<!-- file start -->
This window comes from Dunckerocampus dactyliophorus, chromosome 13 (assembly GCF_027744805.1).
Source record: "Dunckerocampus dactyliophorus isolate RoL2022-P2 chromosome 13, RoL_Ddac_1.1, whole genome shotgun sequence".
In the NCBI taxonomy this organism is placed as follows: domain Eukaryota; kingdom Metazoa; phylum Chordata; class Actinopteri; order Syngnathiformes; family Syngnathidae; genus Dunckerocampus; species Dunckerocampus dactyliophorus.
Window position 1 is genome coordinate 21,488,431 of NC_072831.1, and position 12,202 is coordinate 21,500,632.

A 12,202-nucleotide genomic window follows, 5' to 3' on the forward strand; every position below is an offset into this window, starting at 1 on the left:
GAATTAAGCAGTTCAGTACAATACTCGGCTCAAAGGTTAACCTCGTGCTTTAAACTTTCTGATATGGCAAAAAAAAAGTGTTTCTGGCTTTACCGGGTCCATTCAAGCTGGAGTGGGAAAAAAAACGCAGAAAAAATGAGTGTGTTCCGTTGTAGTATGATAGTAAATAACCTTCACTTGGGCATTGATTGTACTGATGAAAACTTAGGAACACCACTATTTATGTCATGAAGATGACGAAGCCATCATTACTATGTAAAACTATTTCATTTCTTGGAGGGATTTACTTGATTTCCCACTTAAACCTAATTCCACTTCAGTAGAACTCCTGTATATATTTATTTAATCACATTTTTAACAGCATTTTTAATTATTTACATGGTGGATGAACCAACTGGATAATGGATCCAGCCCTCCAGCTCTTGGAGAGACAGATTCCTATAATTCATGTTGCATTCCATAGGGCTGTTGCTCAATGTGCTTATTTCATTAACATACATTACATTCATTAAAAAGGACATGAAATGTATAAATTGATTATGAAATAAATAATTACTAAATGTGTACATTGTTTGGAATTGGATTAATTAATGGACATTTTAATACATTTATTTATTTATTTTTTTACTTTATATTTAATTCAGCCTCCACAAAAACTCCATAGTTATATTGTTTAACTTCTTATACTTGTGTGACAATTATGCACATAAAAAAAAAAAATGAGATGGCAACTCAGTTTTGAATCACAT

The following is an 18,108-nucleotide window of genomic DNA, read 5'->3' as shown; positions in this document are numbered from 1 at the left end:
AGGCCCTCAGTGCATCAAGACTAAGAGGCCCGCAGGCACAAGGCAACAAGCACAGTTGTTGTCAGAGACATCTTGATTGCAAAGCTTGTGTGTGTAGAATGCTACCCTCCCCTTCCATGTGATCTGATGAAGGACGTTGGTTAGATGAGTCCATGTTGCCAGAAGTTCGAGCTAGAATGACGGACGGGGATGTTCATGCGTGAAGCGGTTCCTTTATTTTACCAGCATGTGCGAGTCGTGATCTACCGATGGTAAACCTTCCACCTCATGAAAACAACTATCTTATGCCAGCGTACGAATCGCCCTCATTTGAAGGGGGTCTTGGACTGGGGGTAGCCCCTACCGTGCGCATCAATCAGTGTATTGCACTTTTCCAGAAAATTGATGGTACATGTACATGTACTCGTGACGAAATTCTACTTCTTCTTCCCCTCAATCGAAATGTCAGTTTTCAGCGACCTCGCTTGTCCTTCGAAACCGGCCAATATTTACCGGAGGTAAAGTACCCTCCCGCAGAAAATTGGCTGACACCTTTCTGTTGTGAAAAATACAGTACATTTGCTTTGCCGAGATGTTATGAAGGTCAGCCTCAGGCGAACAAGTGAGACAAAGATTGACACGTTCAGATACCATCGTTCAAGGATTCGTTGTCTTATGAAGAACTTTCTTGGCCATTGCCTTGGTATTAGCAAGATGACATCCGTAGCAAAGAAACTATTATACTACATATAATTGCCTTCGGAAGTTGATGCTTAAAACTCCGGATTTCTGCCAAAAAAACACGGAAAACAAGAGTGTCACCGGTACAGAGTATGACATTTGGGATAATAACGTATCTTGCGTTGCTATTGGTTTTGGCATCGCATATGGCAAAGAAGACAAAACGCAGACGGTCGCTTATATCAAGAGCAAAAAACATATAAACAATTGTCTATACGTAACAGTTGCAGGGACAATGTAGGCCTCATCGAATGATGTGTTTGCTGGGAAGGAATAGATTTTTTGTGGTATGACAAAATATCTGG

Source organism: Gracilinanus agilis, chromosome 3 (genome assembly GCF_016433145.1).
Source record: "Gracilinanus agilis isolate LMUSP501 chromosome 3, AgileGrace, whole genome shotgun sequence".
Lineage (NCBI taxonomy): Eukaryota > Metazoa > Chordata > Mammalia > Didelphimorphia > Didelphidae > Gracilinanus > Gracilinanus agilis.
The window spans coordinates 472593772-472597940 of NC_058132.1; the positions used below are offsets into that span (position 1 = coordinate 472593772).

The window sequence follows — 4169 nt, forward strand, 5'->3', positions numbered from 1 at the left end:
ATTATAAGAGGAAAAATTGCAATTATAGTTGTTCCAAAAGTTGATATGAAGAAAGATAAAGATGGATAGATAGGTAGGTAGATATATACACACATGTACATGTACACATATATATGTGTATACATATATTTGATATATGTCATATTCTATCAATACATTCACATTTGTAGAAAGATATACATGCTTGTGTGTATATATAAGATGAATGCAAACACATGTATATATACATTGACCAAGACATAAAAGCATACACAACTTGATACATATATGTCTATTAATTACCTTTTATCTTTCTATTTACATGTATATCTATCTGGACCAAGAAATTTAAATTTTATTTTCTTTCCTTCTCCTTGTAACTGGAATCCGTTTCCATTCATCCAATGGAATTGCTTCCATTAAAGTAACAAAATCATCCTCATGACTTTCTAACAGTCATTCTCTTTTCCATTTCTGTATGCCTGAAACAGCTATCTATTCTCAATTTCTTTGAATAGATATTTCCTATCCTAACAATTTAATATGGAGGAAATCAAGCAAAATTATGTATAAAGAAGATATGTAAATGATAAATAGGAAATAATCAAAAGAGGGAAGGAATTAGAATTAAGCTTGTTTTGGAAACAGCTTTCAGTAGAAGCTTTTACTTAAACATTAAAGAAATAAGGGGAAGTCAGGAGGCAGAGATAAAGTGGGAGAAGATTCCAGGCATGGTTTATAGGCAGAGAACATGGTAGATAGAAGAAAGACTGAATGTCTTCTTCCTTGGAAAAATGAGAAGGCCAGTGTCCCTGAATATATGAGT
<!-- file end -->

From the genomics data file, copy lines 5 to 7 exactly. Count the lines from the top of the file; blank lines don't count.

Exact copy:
A 12,202-nucleotide genomic window follows, 5' to 3' on the forward strand; every position below is an offset into this window, starting at 1 on the left:
GAATTAAGCAGTTCAGTACAATACTCGGCTCAAAGGTTAACCTCGTGCTTTAAACTTTCTGATATGGCAAAAAAAAAGTGTTTCTGGCTTTACCGGGTCCATTCAAGCTGGAGTGGGAAAAAAAACGCAGAAAAAATGAGTGTGTTCCGTTGTAGTATGATAGTAAATAACCTTCACTTGGGCATTGATTGTACTGATGAAAACTTAGGAACACCACTATTTATGTCATGAAGATGACGAAGCCATCATTACTATGTAAAACTATTTCATTTCTTGGAGGGATTTACTTGATTTCCCACTTAAACCTAATTCCACTTCAGTAGAACTCCTGTATATATTTATTTAATCACATTTTTAACAGCATTTTTAATTATTTACATGGTGGATGAACCAACTGGATAATGGATCCAGCCCTCCAGCTCTTGGAGAGACAGATTCCTATAATTCATGTTGCATTCCATAGGGCTGTTGCTCAATGTGCTTATTTCATTAACATACATTACATTCATTAAAAAGGACATGAAATGTATAAATTGATTATGAAATAAATAATTACTAAATGTGTACATTGTTTGGAATTGGATTAATTAATGGACATTTTAATACATTTATTTATTTATTTTTTTACTTTATATTTAATTCAGCCTCCACAAAAACTCCATAGTTATATTGTTTAACTTCTTATACTTGTGTGACAATTATGCACATAAAAAAAAAAAATGAGATGGCAACTCAGTTTTGAATCACAT

The following is an 18,108-nucleotide window of genomic DNA, read 5'->3' as shown; positions in this document are numbered from 1 at the left end: